Tuesday, July 5, 2011
Post Flight Data Analysis From The X-104 Morganza Project.
Upon my return from the Southern Thunder Rocket Launch and the successful flight of my X-104 Morganza project. I have been pouring over the data returned from the Raven flight computer. The Raven has a dual axis accelerometer, barometric altimeter, and temperature sensor all in a small circuit board the size of a postage stamp.
I have transcended the transonic region with small rockets frequently. Both successfully and spectacularly unsuccessfully. It was one day after one of those unsuccessful flights that I decided to study the forces involved a little more before attempting to fly again in this region of the envelope. It was then that I conceived my century series of research test vehicles. It was during testing of the X-101 through X-103 that I learned through RAS Aero flight simulations that there is aprox. 30lbs of aerodynamic force pushing down on the nose cone starting at .85 Mach through Mach 1.2. on a 29mm diameter rocket. Combine this with the 40 G's provided by the rocket motor and you can see why rockets fail when entering and exiting the transonic region. You will see in the following charts from the flight computer of the X-104 the proof that these forces exist.
This first graph represents the first 18 seconds of flight from Lift Off to Apogee at 8,465' It also shows max. velocity of 885mph. at approx. 1.02 seconds into the flight. It is also the area of maximum dynamic pressure or Max. Q. This happens at 778' mark. This is also MECO or Main Engine Cut Off. So you can see this is the most critical part of the flight. There is alot happening in the first two seconds. The next 16 seconds is all coast phase. The next graph is a zoomed in shot of the transonic region of flight.
This is two seconds of flight time. From .8 seconds to 2.8 seconds. It shows the effects of the shock waves on the barometric sampling ports. It also shows the additional aerodynamic forces entering and exiting the transonic region. It also show MECO. Where the G loading goes from 40+ G's to 11- G's. As you can see these forces are huge and must be accounted for when building high performance rockets.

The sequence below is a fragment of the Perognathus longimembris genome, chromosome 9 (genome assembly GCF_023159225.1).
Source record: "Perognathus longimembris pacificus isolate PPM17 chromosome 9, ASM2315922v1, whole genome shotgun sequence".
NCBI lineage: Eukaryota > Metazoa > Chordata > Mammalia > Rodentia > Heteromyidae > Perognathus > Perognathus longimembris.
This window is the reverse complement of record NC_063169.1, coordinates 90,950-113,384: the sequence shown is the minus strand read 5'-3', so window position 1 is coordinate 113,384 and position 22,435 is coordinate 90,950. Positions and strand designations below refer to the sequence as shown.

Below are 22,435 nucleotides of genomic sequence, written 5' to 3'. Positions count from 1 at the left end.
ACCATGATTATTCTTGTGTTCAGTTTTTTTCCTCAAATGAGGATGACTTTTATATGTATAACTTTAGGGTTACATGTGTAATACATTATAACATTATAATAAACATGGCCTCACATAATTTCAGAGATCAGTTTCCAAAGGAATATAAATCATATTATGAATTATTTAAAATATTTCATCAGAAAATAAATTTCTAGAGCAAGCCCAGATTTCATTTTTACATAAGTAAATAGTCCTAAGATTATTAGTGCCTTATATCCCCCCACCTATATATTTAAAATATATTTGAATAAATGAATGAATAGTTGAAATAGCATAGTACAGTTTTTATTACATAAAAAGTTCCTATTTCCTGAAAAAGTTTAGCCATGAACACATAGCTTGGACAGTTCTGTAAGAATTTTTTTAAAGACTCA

This third graph is a representation of the thrust curve of the motor. The motor I chose for this flight is an H268 Aerotech Redline. This motor has pretty much a square thrust curve when fired on a test stand. The reduction in acceleration at the tail end of the burn can be attributed to aerodynamic forces acting on the rocket as it enters the transonic region.
You can compare that to the manufactures thrust curve compiled from test stand data seen in the graph above as the magenta colored line of the H268 motor.
In conclusion I now have a first hand understanding of the forces involved and can engineer and build my high performance rockets to survive the stresses involved. I can also employ drag reducing technologies such as those derived by Theodore Von Karmen and Wolfgang Haack to enhance performance in the transonic region. Knowledge concerning motor choice was also gained. It's much easier to choose a motor with a thrust curve to avoid transcending the transonic region at low altitude where the air is dense and the aerodynamic forces are greatest or to avoid this region all together.
This is a video of my first three century series test vehicles that preceded the X-104 Morganza. They were all identical except for fin designs. Each rocket was constructed of cardboard tubing with balsa fins utilizing fiberglass tip to tip reenforcement. From the failures it was evident that much stronger building material was going to be needed in future testing. All data gathered from these rockets was acquired from ground video and computer simulations. It was also evident that on-board data acquisition was going to be necessary to gain accurate flight data.
The X-104 Morganza was built entirely out of carbon fiber except for the nose cone that was fiberglass.
Here is a video of the flight. Enjoy.
Stay tuned for more incredible projects from BayouRat Aerospace!